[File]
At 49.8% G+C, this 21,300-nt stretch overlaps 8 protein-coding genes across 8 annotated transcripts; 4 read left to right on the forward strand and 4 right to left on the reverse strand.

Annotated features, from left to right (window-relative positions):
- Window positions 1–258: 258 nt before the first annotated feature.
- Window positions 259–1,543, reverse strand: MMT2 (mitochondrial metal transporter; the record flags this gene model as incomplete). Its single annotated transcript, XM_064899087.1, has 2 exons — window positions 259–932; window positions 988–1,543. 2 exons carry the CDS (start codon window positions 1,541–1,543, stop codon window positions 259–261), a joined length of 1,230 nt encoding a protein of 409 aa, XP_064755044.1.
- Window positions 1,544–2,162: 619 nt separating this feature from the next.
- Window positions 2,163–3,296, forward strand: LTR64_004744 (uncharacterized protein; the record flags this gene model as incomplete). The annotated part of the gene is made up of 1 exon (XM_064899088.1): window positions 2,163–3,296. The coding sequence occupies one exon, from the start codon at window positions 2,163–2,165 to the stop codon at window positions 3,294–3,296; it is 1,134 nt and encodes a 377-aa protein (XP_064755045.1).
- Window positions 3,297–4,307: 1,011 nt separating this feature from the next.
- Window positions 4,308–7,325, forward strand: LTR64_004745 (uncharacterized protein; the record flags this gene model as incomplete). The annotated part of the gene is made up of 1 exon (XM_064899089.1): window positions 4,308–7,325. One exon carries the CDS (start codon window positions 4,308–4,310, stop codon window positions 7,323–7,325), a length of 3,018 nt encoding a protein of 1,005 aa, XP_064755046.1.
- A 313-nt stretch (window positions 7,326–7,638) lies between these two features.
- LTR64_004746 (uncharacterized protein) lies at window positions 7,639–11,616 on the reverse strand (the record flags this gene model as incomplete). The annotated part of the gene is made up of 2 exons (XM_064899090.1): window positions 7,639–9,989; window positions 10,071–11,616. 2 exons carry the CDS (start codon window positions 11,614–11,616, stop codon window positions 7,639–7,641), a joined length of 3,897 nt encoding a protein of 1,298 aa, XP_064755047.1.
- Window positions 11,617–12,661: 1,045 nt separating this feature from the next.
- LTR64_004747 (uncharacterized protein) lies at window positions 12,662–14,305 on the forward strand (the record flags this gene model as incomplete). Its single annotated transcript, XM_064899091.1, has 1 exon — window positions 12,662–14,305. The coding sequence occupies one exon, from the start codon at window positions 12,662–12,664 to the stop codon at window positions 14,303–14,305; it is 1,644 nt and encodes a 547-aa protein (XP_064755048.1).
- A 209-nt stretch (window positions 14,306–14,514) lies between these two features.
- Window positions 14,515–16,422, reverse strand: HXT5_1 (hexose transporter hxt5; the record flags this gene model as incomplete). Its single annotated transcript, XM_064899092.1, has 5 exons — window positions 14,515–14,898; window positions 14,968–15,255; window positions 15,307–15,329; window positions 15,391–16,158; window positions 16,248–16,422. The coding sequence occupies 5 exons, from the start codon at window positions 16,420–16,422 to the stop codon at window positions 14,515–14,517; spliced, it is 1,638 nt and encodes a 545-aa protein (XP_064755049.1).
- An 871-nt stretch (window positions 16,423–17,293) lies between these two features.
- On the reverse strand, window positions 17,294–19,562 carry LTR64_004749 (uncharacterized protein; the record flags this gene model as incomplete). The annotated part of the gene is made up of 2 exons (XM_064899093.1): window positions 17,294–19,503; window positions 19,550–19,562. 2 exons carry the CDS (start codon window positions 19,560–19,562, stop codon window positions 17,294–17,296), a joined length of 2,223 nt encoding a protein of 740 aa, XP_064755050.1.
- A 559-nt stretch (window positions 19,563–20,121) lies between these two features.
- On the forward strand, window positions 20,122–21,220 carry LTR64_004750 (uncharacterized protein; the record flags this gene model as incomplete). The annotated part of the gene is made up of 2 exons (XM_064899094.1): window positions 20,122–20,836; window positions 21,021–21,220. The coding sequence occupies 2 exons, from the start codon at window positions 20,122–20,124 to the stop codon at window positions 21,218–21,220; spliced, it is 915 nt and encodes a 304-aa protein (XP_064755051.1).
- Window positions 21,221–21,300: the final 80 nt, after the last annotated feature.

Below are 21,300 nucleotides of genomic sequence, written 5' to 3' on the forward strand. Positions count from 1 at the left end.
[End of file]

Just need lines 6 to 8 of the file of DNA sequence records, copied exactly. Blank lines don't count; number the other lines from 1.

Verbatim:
- Window positions 2,163–3,296, forward strand: LTR64_004744 (uncharacterized protein; the record flags this gene model as incomplete). The annotated part of the gene is made up of 1 exon (XM_064899088.1): window positions 2,163–3,296. The coding sequence occupies one exon, from the start codon at window positions 2,163–2,165 to the stop codon at window positions 3,294–3,296; it is 1,134 nt and encodes a 377-aa protein (XP_064755045.1).
- Window positions 3,297–4,307: 1,011 nt separating this feature from the next.
- Window positions 4,308–7,325, forward strand: LTR64_004745 (uncharacterized protein; the record flags this gene model as incomplete). The annotated part of the gene is made up of 1 exon (XM_064899089.1): window positions 4,308–7,325. One exon carries the CDS (start codon window positions 4,308–4,310, stop codon window positions 7,323–7,325), a length of 3,018 nt encoding a protein of 1,005 aa, XP_064755046.1.